“Do not fear, only believe.”

Gabriel_Max,_La_Résurrection_de_la_fille_de_Jaïre_(1878)This has been a hard week for our nation. Followers of Christ may be tempted to lose hope, despair even, as the death knell of Western civilization tolls loudly throughout the land.  What are we to do, living in a time when Truth is turned on its head, when men call good evil, and evil good?  We know that God is unchanging, His Truth is unchanging, but we live in a culture that believes truth is about as stable as shifting sand, that’s more like quicksand under our feet.  Our task is to keep our feet planted firmly on the Rock, Who is Christ, and remain faithful in all things, especially remaining faithful to the teaching of the Church, and faithful to His Vicar, the Pope, and the Bishops in union with him.   Continue reading

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I Am Love, by Keith JohnsonAnyone who loves God in the depths of his heart has already been loved by God. In fact, the measure of a man’s love for God depends upon how deeply aware he is of God’s love for him. When this awareness is keen it makes whoever possesses it long to be enlightened by the divine light, and this longing is so intense that it seems to penetrate his very bones. He loses all consciousness of himself and is entirely transformed by the love of God.

From the treatise On Spiritual Perfection by Diadochus of Photice

Just a little nugget of wisdom from today’s Office of Readings.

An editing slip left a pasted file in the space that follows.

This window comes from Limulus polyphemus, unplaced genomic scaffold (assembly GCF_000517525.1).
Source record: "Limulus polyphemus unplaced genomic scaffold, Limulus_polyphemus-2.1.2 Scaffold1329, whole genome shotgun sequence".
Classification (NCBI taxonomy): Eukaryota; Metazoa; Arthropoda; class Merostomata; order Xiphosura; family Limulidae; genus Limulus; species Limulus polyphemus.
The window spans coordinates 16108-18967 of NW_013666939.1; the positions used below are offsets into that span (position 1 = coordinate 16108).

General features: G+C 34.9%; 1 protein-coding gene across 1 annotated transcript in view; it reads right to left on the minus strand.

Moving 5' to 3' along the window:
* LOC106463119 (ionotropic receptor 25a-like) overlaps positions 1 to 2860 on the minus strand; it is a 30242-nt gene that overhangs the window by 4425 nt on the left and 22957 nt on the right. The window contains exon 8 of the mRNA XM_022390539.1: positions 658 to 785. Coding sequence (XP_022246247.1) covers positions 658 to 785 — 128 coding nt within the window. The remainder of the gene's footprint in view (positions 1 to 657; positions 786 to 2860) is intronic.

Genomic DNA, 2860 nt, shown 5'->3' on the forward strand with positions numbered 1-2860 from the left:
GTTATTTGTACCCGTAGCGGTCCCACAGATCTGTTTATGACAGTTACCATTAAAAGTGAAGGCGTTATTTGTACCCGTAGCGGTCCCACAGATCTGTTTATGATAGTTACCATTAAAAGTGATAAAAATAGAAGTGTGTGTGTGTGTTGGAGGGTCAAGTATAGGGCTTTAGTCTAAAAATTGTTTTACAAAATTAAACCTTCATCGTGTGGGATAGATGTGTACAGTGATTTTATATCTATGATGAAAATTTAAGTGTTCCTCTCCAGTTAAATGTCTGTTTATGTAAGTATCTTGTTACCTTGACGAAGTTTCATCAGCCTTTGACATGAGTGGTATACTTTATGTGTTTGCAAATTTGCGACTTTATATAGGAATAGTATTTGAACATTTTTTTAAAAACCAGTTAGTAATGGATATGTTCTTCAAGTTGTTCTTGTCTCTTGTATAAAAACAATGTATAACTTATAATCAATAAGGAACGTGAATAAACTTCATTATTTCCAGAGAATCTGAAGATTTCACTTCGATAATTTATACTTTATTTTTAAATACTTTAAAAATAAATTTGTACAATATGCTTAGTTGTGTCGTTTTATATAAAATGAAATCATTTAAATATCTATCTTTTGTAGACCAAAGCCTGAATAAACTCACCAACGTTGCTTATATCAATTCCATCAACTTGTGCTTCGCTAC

They Picked Up Stones

By guest blogger Dr. David Delaney

Thursday’s Gospel reminds me of the dangers of the fallen heart.  The Pharisees, the teachers of the law, were so sure that they knew the fullness of the Law (Jn 8:51-59).  However, when faced with the Law’s fullness, Jesus who is the Law, they could not recognize Him.  He did not conform to their limited understanding of God.  They refused to step back and ask themselves if this might be a new Prophet, even the Messiah.  Their hearts were closed to a re-evaluation of their interpretation of the law; they did not consider if they understood it only partially.

I can’t help but see a parallel here to recent criticisms of our Holy Father Francis from some Catholics who are concerned about his liturgical sensibilities.  I share their concern for authentic liturgy.  I strongly believe that a liturgy that helps us to understand we are at once on earth and in heaven, is necessary for the new evangelization.  However, a group of these “liturgically sensitive” Catholics seems to have allowed this concern to affect the openness of their hearts to our newly elected Vicar of Christ and have given themselves up to suspicion and even contempt.  Like the Pharisees, some have even taken to calling him the equivalent of “possessed.”

Pope Francis is going to be full of surprises for all of us.  Before Pope Francis, we had two great teaching popes who used their personal gifts to bring a new synthesis of the faith to the contemporary world.  Francis will be another great teaching Pope, but he will be more sparing in his use of words.  He will use words, but he will demonstrate them in action in ways that will surprise most of us, and unfortunately, his demonstrations will become a stumbling block to others who have not fully understood the teaching of his predecessors.

Blessed John Paul the Great emphasized in his writings the necessity of acting in love, in accord with the teachings of Christ through His Church.  His message that we must not be afraid, gave us the hope that Christ was still faithful to His promises, the He is still alive in His Church. Benedict XVI, perhaps the greatest theological intellect to grace the papal office since St. Gregory the Great (though JPII was not far behind), emphasized the need for faith.  He fought especially against the dictatorship of relativism by which the enemy seeks to undermine the reasonableness of belief.  Benedict demonstrated that greatness of intellect does in fact bring one to deep faith in Christ.  A most important message for our time.